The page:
While it’s an unfortunate process to have to go through, one of the more common results of divorce or a separation of spouses is the need to determine custody for any children involved. Keeping the best interests of the child or children is of paramount importance, as is ensuring that both parents are able to carry out their duties properly and safely.

At the offices of Day, Shell & Liljenquist, LC, a child custody attorney is always available to assist with your case. You might hear a few different terms here when it comes to the types of custody possible – let’s go over the basics you need to know here, plus why certain types of custody might be favored in certain cases.

types preferences child custody

Types of Custody

First of all, it’s important to remember that there are two distinct formats of legal custody possible in the US. These are defined as follows:

Now, this is just one set of custody definitions. It’s also vital to know the difference between “shared” and “sole” custody – the basic definitions are simple enough, but our next two sections will go over the situations where each will be preferred.

Shared Custody Generally Preferred

Shared custody, or a format where both parents have some amount of physical and legal custody over the child, is generally preferred in all cases where it’s possible. It’s generally best to allow the child to maintain relationships with both parents, which can keep stability in their lives.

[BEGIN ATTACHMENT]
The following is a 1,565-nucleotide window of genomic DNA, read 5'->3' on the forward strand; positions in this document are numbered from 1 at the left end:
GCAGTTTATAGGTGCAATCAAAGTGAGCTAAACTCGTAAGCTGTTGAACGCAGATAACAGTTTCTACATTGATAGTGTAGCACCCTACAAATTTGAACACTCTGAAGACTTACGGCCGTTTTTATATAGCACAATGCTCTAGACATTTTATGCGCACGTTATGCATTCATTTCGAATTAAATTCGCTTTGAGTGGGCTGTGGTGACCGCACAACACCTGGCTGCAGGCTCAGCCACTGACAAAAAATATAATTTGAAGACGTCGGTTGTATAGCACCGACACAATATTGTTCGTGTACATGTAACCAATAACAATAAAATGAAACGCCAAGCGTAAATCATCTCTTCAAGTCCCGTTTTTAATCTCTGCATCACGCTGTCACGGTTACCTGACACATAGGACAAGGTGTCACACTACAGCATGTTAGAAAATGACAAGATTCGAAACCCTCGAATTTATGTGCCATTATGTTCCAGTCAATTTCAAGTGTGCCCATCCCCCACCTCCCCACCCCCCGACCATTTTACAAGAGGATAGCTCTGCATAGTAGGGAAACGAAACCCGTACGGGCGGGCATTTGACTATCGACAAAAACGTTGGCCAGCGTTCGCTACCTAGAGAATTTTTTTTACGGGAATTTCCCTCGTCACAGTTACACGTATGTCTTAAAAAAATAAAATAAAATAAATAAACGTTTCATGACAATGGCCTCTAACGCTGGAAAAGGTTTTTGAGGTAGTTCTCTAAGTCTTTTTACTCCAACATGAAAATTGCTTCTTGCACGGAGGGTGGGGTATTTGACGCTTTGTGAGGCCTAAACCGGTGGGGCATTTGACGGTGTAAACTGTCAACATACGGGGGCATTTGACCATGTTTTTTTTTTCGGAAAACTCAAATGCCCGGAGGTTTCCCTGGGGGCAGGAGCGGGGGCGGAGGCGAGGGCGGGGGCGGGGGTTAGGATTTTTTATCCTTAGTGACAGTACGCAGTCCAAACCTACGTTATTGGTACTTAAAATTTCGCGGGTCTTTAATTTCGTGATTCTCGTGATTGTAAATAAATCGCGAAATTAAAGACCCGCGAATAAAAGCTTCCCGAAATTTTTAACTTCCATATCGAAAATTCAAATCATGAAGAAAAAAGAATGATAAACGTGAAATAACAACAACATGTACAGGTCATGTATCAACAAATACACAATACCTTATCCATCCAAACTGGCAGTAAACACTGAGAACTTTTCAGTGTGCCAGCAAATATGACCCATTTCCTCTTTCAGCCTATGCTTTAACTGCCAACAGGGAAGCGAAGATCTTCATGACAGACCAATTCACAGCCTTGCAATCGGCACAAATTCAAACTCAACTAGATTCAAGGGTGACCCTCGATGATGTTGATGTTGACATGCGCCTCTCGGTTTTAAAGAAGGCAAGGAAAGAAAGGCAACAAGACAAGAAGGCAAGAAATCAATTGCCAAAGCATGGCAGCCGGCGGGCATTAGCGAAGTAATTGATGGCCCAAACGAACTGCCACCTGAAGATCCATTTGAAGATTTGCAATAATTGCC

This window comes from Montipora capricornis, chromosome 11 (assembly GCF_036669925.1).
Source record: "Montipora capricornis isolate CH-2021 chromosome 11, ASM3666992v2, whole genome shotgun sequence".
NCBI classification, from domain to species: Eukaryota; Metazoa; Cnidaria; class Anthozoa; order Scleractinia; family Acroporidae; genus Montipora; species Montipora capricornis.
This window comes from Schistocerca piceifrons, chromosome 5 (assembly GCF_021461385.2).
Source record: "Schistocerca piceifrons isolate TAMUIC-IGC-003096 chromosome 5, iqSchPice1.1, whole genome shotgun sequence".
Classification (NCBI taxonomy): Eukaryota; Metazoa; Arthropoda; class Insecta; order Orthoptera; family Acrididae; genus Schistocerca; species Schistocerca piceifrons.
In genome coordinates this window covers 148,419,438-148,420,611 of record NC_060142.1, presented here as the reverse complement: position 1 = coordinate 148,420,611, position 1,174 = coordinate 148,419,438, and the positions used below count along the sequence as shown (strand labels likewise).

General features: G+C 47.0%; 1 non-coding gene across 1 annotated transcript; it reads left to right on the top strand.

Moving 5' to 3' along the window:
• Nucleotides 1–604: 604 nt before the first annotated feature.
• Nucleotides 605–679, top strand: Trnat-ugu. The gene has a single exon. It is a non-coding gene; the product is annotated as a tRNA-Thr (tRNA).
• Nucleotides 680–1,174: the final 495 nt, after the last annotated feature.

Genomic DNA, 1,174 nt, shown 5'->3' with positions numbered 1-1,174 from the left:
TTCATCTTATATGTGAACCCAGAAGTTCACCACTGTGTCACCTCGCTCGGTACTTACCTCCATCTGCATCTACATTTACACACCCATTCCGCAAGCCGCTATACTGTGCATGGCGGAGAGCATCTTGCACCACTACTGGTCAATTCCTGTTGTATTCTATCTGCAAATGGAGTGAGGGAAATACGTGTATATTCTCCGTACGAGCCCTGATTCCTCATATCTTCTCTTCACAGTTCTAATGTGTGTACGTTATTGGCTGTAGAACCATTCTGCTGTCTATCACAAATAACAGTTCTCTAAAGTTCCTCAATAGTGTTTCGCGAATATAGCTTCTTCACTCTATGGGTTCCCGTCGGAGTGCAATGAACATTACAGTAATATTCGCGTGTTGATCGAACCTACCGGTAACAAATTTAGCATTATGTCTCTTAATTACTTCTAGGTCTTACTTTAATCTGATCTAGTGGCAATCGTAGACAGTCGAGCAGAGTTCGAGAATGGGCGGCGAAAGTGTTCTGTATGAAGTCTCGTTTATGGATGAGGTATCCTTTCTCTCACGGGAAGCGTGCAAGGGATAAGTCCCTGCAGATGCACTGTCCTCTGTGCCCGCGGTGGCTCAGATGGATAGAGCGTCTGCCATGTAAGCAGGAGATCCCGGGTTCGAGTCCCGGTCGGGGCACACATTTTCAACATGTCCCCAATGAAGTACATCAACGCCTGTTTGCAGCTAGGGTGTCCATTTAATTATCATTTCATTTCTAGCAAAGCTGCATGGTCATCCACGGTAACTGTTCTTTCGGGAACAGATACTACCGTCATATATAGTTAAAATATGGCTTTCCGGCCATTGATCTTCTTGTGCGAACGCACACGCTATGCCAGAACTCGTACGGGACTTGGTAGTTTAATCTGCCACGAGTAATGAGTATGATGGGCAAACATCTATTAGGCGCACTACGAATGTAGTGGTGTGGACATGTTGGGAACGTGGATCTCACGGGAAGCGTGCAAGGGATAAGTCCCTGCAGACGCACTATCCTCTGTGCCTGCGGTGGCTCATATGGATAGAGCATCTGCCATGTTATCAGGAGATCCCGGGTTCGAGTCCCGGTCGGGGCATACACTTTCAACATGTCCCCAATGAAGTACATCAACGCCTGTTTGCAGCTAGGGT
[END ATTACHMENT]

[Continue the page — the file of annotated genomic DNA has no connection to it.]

In shared custody, both parents can make decisions for the child and be present. These arrangements do require some compromise and communication among parents, which is why they aren’t always possible.

One important caveat: Shared custody does not necessarily mean that both parents have equal rights. While this is often the specific arrangement, it’s also possible for one parent to be afforded a greater degree of custody than the other, particularly when it comes to physical custody.

Reasons for Sole Custody

If the best interests of the child dictate it, however, the courts may rule that a single parent should maintain sole custody. This will generally only happen when the court views evidence that one parent would not be physically, emotionally or psychologically fit to care for the child. Some specific circumstances here include:

One important note: Sole custody does not mean that the non-custody parent can never see the child. Sometimes this situation is due to proximity or other reasons, and visitation rights can be set up.

For more on child custody, or to learn about any of our family law attorney services, speak to the staff at the offices of Day, Shell & Liljenquist, LC today.